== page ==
I received this book for free from in exchange for an honest review.
This does not affect my opinion of the book or the content of my review.
Released: June 1st 2021
Published by Atria Books
“The Other Black Girl is a very well thought-out book, wrapping important social issues in a though-provoking and compelling plot.”~ Under the Covers
Nella Rogers is a young, Black, twenty-something woman working as an editorial assistant for a prestigious publishing company, Wagner Books. As the only person of color, Nella has had to deal with micro aggressions and ignorant remarks from her all-white co-workers. So, when Nella learns that another Black woman is being interviewed for an editorial assistant position, she’s hopeful that this new woman will be an ally and friend. The new woman, Hazel, is ultimately hired, but Nella quickly realizes that Hazel may not be what she seems. Especially when Nella starts receiving anonymous, hostile messages telling her to leave Wagner— immediately. Between the notes, and the fact that Nella starts to see her co-workers favoring Hazel over herself, Nella becomes suspicious of Hazel’s true intentions.
This book has a fascinating storyline. The plot is intricate, weaving in a handful of characters and topics in a way that overall comes together nicely at the end. If you liked the movie Get Out, you would like The Other Black Girl, as well. Similar to Get Out, racial identity is explored in detail, but in the context of the workplace. Also similar to get out, there is definitely a creepy- thriller aspect to this book that serves to emphasize it’s focus on racial identity.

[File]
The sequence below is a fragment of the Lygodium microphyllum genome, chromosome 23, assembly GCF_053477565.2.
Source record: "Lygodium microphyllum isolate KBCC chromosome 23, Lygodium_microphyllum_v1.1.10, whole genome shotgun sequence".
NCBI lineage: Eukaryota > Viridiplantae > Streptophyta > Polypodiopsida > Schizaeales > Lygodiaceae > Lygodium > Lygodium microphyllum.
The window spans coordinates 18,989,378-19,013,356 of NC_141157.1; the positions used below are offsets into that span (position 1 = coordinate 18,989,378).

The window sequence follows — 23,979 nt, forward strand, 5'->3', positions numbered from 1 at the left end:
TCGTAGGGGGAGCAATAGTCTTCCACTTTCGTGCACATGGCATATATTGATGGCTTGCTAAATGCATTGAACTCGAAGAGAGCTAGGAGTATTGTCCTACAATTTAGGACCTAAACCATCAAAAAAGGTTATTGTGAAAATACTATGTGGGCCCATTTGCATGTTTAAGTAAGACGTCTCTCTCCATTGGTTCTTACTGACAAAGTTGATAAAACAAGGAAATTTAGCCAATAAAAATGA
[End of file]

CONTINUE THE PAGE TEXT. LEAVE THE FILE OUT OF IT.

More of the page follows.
But despite how much I loved the characters and storyline, there were two factors that lead me to rate this as a 3.5, rather than 4 or 4.5—the narration style and the treatment of supplemental characters at the end.
In addition to Nella and Hazel, there are a handful of supplemental characters. Some of these characters, specifically two called Diana and Shani, play more of a role than other supplemental characters based on the fact that the reader gets a glimpse into their points of view every other chapter. The overall effect of this is that the book is told a third-person narration for Nella and Diana’s perspective and a first-person narration for Shani’s perspective. The reason behind this switch between first- and third-person was lost on me, and took me out of the story a bit. Additionally, unlike some of the other supplemental characters whose role is clear within the story (i.e. Nella’s best friend or boyfriend), I was confused as to how Diana, Shani, and a few others fit into the overall story. Their roles became very clear, about 65% of the way through, but the fact that I found myself questioning their role for about half the book was a bit distracting for me.
Additionally, and without giving anything away, the end left me wanting a little more. Specifically, I wanted more of a resolution for the supplemental characters that were introduced. Nella’s best friend and boyfriend are what I would consider supplemental characters but their relationship with Nella is definitely an important aspect throughout the book. Because they were featured consistently in Nella’s story, I would have liked to have more finality with respect to these characters.
I want to clarify that these aspects that didn’t work for me are just that—aspects that I found to personally not work for me during my read and interpretation of the book. I want to emphasize that the storyline is really compelling and will definitely throw some surprises at you. I also think the social commentary is masterfully woven into the story and is an aspect that makes this book one that everyone should read.
Overall, The Other Black Girl is a very well thought-out book, wrapping important social issues in a though-provoking and compelling plot. Notwithstanding my experience with the narration, I would recommend this book, especially for those who saw and appreciated Get Out.
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